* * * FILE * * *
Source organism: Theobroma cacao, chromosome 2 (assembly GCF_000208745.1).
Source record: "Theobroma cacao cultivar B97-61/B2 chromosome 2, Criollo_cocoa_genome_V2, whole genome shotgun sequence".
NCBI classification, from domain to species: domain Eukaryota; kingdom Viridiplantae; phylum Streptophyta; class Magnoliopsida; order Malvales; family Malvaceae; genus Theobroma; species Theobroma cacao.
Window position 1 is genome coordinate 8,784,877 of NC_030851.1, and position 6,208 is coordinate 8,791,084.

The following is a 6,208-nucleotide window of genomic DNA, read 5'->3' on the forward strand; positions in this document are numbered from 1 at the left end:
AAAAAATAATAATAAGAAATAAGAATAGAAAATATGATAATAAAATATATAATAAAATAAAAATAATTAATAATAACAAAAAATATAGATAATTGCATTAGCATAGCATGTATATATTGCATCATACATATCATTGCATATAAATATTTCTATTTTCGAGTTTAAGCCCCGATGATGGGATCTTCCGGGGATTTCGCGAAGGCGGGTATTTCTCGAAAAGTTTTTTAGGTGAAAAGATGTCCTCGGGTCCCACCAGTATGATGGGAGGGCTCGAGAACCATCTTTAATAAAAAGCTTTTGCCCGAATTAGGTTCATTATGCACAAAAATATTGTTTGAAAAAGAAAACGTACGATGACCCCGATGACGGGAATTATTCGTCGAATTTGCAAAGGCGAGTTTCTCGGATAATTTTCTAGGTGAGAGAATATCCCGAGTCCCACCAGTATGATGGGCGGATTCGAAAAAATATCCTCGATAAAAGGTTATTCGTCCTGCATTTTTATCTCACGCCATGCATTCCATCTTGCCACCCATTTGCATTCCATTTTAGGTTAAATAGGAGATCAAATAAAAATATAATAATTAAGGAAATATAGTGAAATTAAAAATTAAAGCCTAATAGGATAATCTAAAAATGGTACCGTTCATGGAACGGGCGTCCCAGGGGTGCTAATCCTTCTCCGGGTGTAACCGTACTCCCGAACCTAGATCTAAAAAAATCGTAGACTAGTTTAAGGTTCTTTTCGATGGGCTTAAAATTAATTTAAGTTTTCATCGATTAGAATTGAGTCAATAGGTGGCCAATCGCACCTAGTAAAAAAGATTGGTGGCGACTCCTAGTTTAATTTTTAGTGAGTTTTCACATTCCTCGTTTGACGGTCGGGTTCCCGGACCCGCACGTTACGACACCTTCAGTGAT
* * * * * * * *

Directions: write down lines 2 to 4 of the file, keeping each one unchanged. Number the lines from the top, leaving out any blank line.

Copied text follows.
Source record: "Theobroma cacao cultivar B97-61/B2 chromosome 2, Criollo_cocoa_genome_V2, whole genome shotgun sequence".
NCBI classification, from domain to species: domain Eukaryota; kingdom Viridiplantae; phylum Streptophyta; class Magnoliopsida; order Malvales; family Malvaceae; genus Theobroma; species Theobroma cacao.
Window position 1 is genome coordinate 8,784,877 of NC_030851.1, and position 6,208 is coordinate 8,791,084.